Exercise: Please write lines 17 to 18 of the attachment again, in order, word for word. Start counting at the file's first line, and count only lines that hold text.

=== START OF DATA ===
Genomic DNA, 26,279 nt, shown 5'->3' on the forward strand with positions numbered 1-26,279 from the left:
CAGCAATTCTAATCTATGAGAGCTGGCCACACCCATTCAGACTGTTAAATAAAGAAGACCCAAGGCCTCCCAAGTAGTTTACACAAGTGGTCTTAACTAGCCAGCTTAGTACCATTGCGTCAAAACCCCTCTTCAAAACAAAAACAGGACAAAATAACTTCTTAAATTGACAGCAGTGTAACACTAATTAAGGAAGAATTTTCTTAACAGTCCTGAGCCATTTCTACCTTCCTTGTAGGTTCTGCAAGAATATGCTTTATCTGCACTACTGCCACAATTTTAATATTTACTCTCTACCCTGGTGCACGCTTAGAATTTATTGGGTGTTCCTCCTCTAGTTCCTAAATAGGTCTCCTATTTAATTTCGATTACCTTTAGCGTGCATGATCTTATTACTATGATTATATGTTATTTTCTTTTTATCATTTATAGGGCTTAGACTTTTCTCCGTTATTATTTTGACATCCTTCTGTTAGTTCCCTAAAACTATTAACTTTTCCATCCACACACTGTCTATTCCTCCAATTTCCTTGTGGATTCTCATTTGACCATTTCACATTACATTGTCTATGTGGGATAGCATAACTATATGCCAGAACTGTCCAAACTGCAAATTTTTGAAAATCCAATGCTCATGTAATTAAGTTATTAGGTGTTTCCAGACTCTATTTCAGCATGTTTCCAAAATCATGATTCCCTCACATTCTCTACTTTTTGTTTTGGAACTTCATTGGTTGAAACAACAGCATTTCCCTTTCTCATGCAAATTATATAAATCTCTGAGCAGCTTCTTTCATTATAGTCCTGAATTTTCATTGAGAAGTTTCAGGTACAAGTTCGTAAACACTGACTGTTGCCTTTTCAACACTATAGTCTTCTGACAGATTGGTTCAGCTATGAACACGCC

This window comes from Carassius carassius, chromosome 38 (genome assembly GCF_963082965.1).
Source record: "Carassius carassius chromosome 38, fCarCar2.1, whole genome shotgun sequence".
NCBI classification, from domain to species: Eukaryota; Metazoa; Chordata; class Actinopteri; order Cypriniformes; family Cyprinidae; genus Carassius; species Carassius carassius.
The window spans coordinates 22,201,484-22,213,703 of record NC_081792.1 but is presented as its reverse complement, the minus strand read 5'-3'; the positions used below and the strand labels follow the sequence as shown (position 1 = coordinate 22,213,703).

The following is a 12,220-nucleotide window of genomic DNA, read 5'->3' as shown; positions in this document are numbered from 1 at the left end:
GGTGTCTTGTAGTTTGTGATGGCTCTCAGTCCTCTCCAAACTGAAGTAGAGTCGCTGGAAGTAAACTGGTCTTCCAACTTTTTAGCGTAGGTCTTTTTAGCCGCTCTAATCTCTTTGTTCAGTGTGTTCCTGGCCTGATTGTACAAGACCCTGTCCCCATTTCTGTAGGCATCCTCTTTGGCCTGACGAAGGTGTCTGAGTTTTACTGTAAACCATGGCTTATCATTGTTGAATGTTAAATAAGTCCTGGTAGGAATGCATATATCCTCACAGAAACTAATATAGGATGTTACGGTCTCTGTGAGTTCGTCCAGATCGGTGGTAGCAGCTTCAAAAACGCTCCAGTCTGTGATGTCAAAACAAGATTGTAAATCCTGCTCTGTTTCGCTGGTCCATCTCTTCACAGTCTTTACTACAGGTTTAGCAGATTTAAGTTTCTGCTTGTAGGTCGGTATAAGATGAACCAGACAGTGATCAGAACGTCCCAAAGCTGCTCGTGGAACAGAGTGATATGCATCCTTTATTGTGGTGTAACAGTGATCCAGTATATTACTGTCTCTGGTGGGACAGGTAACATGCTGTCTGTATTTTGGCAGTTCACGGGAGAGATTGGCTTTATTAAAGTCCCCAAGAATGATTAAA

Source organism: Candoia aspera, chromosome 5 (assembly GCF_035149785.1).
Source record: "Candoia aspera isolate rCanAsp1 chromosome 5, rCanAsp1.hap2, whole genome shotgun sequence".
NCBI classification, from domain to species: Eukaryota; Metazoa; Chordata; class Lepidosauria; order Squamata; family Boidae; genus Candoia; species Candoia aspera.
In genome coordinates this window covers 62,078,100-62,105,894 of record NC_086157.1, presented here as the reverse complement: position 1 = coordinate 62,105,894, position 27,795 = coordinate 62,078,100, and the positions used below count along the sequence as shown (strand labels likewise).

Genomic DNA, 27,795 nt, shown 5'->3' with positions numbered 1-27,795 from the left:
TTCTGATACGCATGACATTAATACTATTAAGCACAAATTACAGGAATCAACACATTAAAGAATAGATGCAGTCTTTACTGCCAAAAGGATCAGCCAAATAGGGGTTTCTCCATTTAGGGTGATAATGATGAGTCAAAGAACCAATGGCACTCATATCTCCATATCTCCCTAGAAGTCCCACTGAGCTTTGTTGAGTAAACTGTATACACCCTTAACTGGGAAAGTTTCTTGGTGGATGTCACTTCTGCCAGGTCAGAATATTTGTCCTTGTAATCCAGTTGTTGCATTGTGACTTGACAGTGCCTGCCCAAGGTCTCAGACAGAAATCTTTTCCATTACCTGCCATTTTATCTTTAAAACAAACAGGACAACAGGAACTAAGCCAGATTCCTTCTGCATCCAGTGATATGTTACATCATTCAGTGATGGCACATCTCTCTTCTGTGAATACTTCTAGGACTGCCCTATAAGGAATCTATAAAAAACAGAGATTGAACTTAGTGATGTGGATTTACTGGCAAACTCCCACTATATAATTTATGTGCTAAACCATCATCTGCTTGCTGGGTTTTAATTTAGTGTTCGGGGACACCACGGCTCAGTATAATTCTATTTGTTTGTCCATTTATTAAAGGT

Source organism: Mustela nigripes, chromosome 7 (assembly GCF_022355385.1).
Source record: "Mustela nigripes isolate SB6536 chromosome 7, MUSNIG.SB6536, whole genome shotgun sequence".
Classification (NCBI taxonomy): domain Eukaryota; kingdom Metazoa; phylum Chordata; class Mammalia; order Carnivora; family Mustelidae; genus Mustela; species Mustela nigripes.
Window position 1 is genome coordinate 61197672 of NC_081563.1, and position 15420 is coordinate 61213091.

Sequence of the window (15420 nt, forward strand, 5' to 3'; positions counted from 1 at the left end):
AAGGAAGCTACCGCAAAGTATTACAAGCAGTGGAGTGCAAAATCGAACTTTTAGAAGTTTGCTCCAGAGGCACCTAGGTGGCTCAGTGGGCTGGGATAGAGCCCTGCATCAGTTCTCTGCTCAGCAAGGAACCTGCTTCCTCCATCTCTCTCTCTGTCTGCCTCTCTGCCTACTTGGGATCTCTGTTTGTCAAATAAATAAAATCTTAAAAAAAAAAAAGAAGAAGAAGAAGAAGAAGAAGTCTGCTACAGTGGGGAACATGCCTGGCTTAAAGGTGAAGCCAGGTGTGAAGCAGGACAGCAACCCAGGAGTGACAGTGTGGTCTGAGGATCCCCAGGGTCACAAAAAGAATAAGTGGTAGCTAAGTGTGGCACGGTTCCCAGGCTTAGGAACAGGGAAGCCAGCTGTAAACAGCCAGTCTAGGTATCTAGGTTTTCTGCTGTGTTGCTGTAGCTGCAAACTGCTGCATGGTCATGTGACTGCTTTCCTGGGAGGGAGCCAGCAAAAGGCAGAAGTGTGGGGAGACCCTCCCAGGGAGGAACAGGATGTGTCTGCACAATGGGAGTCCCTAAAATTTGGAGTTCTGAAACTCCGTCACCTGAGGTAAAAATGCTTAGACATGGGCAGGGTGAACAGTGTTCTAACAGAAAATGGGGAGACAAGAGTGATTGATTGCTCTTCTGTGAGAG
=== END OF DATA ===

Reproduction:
Classification (NCBI taxonomy): domain Eukaryota; kingdom Metazoa; phylum Chordata; class Mammalia; order Carnivora; family Mustelidae; genus Mustela; species Mustela nigripes.
Window position 1 is genome coordinate 61197672 of NC_081563.1, and position 15420 is coordinate 61213091.